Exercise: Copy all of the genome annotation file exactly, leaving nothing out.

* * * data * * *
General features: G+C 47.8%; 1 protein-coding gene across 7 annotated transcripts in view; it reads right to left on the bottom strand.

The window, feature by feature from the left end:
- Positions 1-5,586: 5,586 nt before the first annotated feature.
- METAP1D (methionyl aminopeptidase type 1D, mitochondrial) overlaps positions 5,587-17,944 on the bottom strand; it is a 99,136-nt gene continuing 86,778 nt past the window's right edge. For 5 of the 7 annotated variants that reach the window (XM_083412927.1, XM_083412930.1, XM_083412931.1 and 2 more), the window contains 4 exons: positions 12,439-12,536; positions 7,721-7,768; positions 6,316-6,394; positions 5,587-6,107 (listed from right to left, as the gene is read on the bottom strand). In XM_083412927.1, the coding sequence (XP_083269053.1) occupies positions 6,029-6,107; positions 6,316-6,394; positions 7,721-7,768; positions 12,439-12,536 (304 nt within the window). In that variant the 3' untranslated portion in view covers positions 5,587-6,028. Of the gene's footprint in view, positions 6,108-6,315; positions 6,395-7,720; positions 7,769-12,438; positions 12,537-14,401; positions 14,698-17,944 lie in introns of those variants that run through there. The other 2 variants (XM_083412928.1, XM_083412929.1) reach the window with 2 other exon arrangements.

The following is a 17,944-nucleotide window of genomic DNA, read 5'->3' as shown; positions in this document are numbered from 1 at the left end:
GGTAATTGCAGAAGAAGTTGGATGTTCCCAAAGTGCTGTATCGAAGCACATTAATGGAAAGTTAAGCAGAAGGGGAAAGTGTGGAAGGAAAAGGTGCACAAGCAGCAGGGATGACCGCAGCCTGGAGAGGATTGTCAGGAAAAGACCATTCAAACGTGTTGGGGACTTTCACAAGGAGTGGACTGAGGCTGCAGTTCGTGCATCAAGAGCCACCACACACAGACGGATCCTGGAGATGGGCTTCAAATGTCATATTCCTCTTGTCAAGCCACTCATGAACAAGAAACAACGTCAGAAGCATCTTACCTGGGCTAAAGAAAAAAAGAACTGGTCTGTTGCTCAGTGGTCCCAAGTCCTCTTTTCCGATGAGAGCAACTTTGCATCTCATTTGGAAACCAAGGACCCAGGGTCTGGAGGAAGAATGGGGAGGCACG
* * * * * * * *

General features: G+C 47.8%; 1 protein-coding gene across 7 annotated transcripts in view; it reads right to left on the bottom strand.

The window, feature by feature from the left end:
- Positions 1-5,586: 5,586 nt before the first annotated feature.
- METAP1D (methionyl aminopeptidase type 1D, mitochondrial) overlaps positions 5,587-17,944 on the bottom strand; it is a 99,136-nt gene continuing 86,778 nt past the window's right edge. For 5 of the 7 annotated variants that reach the window (XM_083412927.1, XM_083412930.1, XM_083412931.1 and 2 more), the window contains 4 exons: positions 12,439-12,536; positions 7,721-7,768; positions 6,316-6,394; positions 5,587-6,107 (listed from right to left, as the gene is read on the bottom strand). In XM_083412927.1, the coding sequence (XP_083269053.1) occupies positions 6,029-6,107; positions 6,316-6,394; positions 7,721-7,768; positions 12,439-12,536 (304 nt within the window). In that variant the 3' untranslated portion in view covers positions 5,587-6,028. Of the gene's footprint in view, positions 6,108-6,315; positions 6,395-7,720; positions 7,769-12,438; positions 12,537-14,401; positions 14,698-17,944 lie in introns of those variants that run through there. The other 2 variants (XM_083412928.1, XM_083412929.1) reach the window with 2 other exon arrangements.

The following is a 17,944-nucleotide window of genomic DNA, read 5'->3' as shown; positions in this document are numbered from 1 at the left end:
GGTAATTGCAGAAGAAGTTGGATGTTCCCAAAGTGCTGTATCGAAGCACATTAATGGAAAGTTAAGCAGAAGGGGAAAGTGTGGAAGGAAAAGGTGCACAAGCAGCAGGGATGACCGCAGCCTGGAGAGGATTGTCAGGAAAAGACCATTCAAACGTGTTGGGGACTTTCACAAGGAGTGGACTGAGGCTGCAGTTCGTGCATCAAGAGCCACCACACACAGACGGATCCTGGAGATGGGCTTCAAATGTCATATTCCTCTTGTCAAGCCACTCATGAACAAGAAACAACGTCAGAAGCATCTTACCTGGGCTAAAGAAAAAAAGAACTGGTCTGTTGCTCAGTGGTCCCAAGTCCTCTTTTCCGATGAGAGCAACTTTGCATCTCATTTGGAAACCAAGGACCCAGGGTCTGGAGGAAGAATGGGGAGGCACG